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317: Tombstone with Tom Clavin

Did Hollywood get it right? Join us as we delve into the iconic Western film Tombstone with a special guest: the author of the book Tombstone, New York Times bestselling author Tom Clavin! We’ll separate myth from reality, analyzing the portrayal of Wyatt Earp, Doc Holliday, the infamous Gunfight at the O.K. Corral, and the taming of a wild frontier town.

Historical Accuracy: B+

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Note: This transcript is automatically generated. There will be mistakes, so please don’t use them for quotes. It is provided for reference use to find things better in the audio.

Dan LeFebvre  03:13

Even though no one expects movies to be entirely accurate some movies do better than others. So let’s start today by getting a sense of how well today’s movie did with history. If you were to give tombstone and overall letter grade for its historical accuracy, what would it get?


Tom Clavin  03:30

I would give it a B plus B plus approaching an A minus it’s really borderline it does a good job there are some liberties taken but when you consider some of the previous treatments of the whole Gunfight at the OK Corral story and how far off the the mark they are. Tombstone does does a very good job of trying to stick to the facts. Yeah,


Dan LeFebvre  03:57

that’s a lot better than I was expecting a lot of movies are. Don’t even really try.


Tom Clavin  04:01

Well, you look at something like My Darling Clementine, so many people refer to that as like the classic movie about the gunfight at the OK Corral. And objectively it’s a really good WestEd John Ford Henry find his wider. Walter Brennan is the head of the clan gang. It’s a really good movie. But it’s it’s sort of stitched together a lot of embellishments and outright falsehoods. I think if I remember correctly, a victim which the very stocky and robust victim mature, plain dark holiday. He says he hears like he’d ever been sick a day in his life. One of the earth brothers dies before the gunfight at the OK Corral. So you know there’s been that’s an example of the kind of liberties that were taken. So a tombstone came along. I have to credit that was really trying. And Maurice the I think it’s Kevin Jr. was the screenwriter. His script really did try to make the effort to distinct stick. And I think what he found, which is not a revelation to most people, and certainly he’s And a big part of my career is that you can find that the historical accuracy can be as interesting if not more so than what they made up.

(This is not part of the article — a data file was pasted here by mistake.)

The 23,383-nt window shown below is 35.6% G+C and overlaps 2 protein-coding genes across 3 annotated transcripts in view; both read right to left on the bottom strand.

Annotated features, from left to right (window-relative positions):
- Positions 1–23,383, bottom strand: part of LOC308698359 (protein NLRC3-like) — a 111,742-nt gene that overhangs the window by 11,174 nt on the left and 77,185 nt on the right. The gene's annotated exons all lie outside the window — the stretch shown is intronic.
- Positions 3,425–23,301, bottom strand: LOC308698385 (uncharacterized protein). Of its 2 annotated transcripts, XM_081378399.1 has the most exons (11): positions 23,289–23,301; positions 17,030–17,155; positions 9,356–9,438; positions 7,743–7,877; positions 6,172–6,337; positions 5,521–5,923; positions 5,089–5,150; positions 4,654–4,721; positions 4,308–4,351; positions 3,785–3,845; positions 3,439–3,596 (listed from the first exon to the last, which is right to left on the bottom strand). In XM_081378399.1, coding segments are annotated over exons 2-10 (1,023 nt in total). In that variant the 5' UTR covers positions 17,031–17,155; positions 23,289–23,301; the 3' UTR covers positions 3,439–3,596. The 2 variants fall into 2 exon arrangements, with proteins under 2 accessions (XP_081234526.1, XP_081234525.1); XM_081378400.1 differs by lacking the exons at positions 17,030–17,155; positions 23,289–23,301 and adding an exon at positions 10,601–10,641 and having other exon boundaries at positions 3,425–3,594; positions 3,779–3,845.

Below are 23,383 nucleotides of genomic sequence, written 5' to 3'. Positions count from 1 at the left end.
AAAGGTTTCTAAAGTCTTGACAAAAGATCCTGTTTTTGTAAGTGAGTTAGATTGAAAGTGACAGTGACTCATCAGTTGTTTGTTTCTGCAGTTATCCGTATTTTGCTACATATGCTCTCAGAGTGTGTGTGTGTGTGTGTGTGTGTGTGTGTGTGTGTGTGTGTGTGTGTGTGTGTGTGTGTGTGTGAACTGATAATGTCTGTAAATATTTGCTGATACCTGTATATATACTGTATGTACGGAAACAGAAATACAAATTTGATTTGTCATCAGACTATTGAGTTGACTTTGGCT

Dan LeFebvre  05:08

As they say truth is stranger than fiction sometimes. Just word relating to the speaking of Tombstone at the beginning of that movie were introduced to Wyatt Earp along with his brothers Virgil and Morgan. And we see the three brothers arriving in Tucson, Arizona first, along with their three wives, Ali, Louisa and Maddie. And we see the six traveling on to the Boomtown that movie is named after Tombstone is how it’s referred to them. The movie also points out that while herb is already a legendary lawman, he’s retiring his badge start a peaceful life with his family. This is how the movie sets it up in the beginning. And you mentioned that holiday their friend doc holidays there too, because he’s hoping the dry climate will relieve his tuberculosis. Do you think the movie did a good job? Given an introduction to this story, before the main characters even got to Tombstone? I


Tom Clavin  06:02

think they did a good job of setting up the story rather efficiently. And and showing that the you know, right off the bat, you show that these not just lone cowboys and retired ex law men roaming the reigns, they have committed relationships. I mean, Virgil, especially was with his wife, Ali. They might have been the only ones of the bunch that were actually married. You know, the, it was pretty common in those days that common law marriage was pretty much accepted. If you stayed together long enough, you call yourself Mrs. ERP, you know, Mrs. Jones, whatever. So I think they set it up pretty effectively and efficiently. And and you mentioned in your question about why it might or being presented as legendary lawmen, you know, it really was tombstone and then the earth revenge ride or, you know, retaliation ride has got to get different names. That put him more into the legend book. I mean, me to be accurate from from coming from Dodge City, White had a reputation a good one for his tenure in Dodge City, but he wasn’t even a marshal there. He was a deputy Marshal and and he was he was we worked under the marshal in Dodge City. So he was not by any means a legendary character. When he got to Tombstone, it was tombstone really, that made him go to that legendary status.


Dan LeFebvre  07:29

Okay, okay. Yeah. Because when he arrives there in the movie, I don’t remember who it is. But somebody’s at the local law there is already asking him to be like, hey, come join us. It just seems like he’s already this legend that his reputation precedes him was the impression I got.


Tom Clavin  07:44